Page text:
Journal of Economic Theory, vol. 144 (2009), no. 2, pp. 532-564.
The effect of the inability to trade immediately on optimal portfolio choice and equilibrium price. Abstract.

"Demand-Based Option Pricing" (with Lasse Heje Pedersen and Allen Poteshman).
The Geewax, Terker, & Company First Prize in Investment Research, Rodney White Center, 2006.
Review of Financial Studies, vol. 22 (2009), no. 10, pp. 4259-4299.
The effect of end-user demand on option prices when dealers cannot perfectly hedge. Theory and supportive empirics. Abstract.

"Design and Renegotiation of Debt Covenants" (with Jeffrey Zwiebel).
Review of Financial Studies, vol. 22 (2009), no.2, pp. 749-781.
The creditor, having inferior information, receives stronger control rights -- i.e., covenants are stricter -- than optimal. Abstract.

"Liquidity and Risk Management" (with Lasse Heje Pedersen).
American Economic Review Papers and Proceedings, vol. 97 (2007), pp. 193-197.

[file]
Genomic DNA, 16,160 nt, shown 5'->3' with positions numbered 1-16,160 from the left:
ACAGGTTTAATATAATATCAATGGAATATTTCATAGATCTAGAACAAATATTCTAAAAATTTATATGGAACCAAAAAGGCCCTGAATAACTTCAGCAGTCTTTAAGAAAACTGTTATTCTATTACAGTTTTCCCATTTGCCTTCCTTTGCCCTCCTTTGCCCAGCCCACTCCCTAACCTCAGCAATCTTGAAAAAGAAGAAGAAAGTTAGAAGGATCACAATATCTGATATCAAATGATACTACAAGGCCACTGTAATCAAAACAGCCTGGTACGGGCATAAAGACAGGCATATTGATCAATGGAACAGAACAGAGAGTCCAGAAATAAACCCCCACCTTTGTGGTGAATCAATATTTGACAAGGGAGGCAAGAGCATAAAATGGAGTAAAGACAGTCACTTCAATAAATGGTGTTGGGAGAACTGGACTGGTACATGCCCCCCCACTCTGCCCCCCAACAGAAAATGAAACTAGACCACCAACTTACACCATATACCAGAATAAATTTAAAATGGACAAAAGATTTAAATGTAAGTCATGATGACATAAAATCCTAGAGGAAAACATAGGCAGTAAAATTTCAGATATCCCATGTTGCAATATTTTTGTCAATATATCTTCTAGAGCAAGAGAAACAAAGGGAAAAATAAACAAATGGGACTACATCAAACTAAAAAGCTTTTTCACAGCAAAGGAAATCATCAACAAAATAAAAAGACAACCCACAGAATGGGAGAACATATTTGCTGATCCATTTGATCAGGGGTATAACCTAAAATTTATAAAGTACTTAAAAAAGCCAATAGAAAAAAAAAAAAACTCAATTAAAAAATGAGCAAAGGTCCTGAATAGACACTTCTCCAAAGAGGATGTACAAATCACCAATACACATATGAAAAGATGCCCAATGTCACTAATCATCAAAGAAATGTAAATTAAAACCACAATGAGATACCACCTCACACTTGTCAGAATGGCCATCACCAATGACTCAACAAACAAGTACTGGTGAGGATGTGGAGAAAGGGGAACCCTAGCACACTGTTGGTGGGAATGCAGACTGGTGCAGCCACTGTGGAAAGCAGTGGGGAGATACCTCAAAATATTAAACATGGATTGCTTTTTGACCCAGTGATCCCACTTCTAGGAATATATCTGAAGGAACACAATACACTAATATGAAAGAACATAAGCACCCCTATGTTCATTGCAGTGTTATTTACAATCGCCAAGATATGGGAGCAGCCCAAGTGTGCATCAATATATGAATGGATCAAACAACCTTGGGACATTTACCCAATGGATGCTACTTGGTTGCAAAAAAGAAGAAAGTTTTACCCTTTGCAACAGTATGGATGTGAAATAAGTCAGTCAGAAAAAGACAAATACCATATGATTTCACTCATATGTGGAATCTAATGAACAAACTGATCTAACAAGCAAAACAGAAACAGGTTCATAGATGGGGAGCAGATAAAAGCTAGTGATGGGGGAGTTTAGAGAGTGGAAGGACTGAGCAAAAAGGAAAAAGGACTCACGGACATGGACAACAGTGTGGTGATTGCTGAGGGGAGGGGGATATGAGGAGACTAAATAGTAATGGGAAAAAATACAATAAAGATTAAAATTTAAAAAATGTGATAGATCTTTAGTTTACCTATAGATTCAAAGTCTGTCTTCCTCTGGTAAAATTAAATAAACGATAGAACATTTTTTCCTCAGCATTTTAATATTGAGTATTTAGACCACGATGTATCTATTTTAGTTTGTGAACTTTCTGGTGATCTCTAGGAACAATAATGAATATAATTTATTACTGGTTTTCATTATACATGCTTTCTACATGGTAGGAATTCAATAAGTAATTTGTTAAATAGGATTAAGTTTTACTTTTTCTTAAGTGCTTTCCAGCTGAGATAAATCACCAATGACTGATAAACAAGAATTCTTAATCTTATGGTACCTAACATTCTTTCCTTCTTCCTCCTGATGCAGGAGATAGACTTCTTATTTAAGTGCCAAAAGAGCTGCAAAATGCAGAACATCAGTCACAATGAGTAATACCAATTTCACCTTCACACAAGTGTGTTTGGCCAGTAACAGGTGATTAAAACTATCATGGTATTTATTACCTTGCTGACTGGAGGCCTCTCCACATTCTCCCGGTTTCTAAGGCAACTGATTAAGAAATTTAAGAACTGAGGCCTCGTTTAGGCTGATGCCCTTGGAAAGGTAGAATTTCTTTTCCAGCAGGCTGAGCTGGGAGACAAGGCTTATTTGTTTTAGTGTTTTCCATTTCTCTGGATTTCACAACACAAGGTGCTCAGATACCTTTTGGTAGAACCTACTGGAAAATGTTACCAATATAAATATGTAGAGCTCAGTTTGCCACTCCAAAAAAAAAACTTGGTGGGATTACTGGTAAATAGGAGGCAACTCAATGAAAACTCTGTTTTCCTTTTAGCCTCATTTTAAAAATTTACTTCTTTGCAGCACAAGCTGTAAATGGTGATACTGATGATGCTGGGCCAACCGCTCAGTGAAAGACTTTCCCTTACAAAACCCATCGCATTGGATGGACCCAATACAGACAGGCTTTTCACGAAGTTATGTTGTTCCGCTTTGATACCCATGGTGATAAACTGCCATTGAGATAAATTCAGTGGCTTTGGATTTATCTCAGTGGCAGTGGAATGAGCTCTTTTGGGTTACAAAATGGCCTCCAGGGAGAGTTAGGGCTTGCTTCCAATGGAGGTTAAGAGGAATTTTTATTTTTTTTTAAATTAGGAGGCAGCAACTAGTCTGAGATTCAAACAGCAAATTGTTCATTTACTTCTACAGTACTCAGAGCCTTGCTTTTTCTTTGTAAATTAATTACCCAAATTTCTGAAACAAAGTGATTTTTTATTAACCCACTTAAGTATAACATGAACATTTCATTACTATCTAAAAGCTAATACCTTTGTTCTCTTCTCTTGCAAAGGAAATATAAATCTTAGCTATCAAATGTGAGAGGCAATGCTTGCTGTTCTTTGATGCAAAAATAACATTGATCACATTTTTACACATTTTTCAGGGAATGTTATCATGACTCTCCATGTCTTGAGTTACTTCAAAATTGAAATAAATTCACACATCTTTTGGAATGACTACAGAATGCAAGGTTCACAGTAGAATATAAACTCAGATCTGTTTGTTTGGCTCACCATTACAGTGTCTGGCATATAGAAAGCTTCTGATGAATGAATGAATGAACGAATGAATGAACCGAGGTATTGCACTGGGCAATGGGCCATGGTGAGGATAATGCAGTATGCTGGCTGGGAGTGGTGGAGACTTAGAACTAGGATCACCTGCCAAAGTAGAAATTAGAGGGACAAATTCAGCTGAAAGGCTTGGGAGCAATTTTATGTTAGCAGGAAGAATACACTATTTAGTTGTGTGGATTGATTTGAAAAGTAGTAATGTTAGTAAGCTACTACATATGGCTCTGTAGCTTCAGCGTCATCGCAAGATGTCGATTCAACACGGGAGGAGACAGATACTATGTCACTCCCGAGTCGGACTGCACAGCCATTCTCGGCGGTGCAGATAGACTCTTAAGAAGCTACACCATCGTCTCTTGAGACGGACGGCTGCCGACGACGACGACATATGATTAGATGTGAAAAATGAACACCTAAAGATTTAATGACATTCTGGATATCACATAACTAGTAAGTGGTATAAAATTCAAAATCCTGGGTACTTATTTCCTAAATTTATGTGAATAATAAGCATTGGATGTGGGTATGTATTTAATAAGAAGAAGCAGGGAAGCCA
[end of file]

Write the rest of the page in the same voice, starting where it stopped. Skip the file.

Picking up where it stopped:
Stricter risk-management requirements can reduce liquidity (and prices), especially if they are tied to the liquidity level. Abstract.

"Valuation in Over-the-Counter Markets" (with Darrell Duffie and Lasse Heje Pedersen).
Review of Financial Studies, vol. 20 (2007), no. 5, pp. 1865-1900.
The effect of search and bargaining on asset prices. Abstract.

"Over-the-Counter Markets" (with Darrell Duffie and Lasse Heje Pedersen).
Econometrica, vol 73 (2005), pp. 1815-1847.
Ross Prize in Financial Economics, 2021.
Marketmakers' spread is narrower for sophisticated investors with better search options (NB: reverse of information-based models). Abstract.

"Adverse Selection and the Required Return" (with Lasse Heje Pedersen).
Review of Financial Studies, vol. 17 (2004), no. 3, pp. 643-665.
Future adverse-selection based bid-ask spreads need not constitute a trading cost. Abstract.

"Securities Lending, Shorting, and Pricing" (with Darrell Duffie and Lasse Heje Pedersen).
NYSE Award for best paper on equity trading, Western Finance Association, 2002.
Journal of Financial Economics, vol. 66 (2002), pp. 307-339.
Short sellers search for stock owners and pay a lending fee. The lending fee, acting as a dividend, increases the stock's price. Abstract.

"Risk and Valuation of Collateral Debt Obligations" (with Darrell Duffie).
Graham and Dodd Award of Excellence, Association for Investment Management and Research, 2001.
Financial Analysts Journal, vol.57 (2001), no. 1 (January-February), pp. 41-59.
Model CDOs to calcluate value of each tranche. Compare risk estimates with those of rating agencies. Abstract.